The Board's recommendations are being brought to the attention of Surface Group regional offices across Canada and will be taken into consideration in the on-going work to keep abreast of developments in rail testing.
Assessment of the Response to Recommendation R93-01
The response does not provide any details as to what the inspectors have reviewed with respect to the detection of rail defects in crossings and turnouts; nor does it indicate what the results were. The staff question the contention that rail testing technology and procedures have been improved. Although new technologies have been introduced for monitoring track geometry, this technology does not assist in detecting internal rail defects. In some cases, the railway companies have increased the frequency of the testing and the inspection procedures have become more stringent. However, to the staff's knowledge, no significant advances in technology have been developed and implemented within the 1982-1991 time frame for internal defect detection. Information on the 19 main track derailments cited has already been passed to TC staff. As yet, we have not been informed of the results of the analysis of this data.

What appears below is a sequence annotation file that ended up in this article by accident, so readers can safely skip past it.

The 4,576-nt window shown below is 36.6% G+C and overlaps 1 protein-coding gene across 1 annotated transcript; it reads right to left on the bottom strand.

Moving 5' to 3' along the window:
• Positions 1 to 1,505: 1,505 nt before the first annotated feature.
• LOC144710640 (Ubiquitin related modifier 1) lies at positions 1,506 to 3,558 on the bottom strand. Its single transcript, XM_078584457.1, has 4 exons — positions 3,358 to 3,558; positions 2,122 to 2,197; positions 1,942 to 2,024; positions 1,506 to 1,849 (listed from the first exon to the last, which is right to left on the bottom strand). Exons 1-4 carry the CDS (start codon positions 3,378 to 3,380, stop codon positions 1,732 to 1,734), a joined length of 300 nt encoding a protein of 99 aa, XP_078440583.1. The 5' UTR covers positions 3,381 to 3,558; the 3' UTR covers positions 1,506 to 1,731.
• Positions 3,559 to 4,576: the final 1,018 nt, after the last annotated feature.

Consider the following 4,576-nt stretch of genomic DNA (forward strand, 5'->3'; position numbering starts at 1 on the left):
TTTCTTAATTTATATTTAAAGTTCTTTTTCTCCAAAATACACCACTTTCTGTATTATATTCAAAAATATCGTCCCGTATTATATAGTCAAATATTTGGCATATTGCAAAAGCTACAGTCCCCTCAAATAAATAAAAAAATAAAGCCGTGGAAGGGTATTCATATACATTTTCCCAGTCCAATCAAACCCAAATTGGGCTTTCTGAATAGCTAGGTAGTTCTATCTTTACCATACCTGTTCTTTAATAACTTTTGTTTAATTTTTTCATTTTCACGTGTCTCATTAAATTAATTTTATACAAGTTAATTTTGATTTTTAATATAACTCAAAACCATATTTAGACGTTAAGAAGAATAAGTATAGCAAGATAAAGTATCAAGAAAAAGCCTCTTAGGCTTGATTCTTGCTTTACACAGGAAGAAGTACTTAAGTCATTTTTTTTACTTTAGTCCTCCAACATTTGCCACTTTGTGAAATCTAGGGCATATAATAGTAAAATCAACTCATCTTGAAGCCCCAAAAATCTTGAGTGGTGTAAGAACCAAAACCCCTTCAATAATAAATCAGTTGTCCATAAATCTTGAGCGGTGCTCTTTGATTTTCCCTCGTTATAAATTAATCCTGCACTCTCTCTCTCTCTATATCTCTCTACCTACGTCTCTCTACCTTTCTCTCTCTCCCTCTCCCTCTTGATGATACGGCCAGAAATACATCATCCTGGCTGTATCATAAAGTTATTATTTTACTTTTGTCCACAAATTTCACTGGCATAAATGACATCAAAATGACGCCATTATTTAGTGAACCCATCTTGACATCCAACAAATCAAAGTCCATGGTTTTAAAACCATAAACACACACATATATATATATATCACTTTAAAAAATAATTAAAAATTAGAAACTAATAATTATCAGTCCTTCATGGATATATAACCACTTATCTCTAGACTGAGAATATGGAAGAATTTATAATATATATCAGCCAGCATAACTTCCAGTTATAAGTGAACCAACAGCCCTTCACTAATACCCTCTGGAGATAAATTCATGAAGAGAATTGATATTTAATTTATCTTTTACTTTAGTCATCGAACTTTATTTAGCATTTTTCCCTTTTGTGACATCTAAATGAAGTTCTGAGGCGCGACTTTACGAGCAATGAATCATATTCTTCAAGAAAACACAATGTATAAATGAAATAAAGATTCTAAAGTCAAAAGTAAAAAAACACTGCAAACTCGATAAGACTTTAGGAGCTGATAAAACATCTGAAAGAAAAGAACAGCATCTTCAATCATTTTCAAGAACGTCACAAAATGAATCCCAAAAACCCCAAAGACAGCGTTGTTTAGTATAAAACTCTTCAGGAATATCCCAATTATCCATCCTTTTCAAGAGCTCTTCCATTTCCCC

TC states that it is working with the railways to determine what improvements can be made and what benefits will follow in terms of higher rates of identification of defects. Again, there is no substance as to what specifically is being done. Notwithstanding the lengthy response, it does not address the safety deficiency of the effective and timely identification of defects on curved track. Furthermore, no specific comments were provided with respect to the identification of vertical split head defects. Since the response for recommendation R93-01 does not address the concerns, the Board assessed the response as Unsatisfactory.
Additional Response from Transport Canada (August 1994)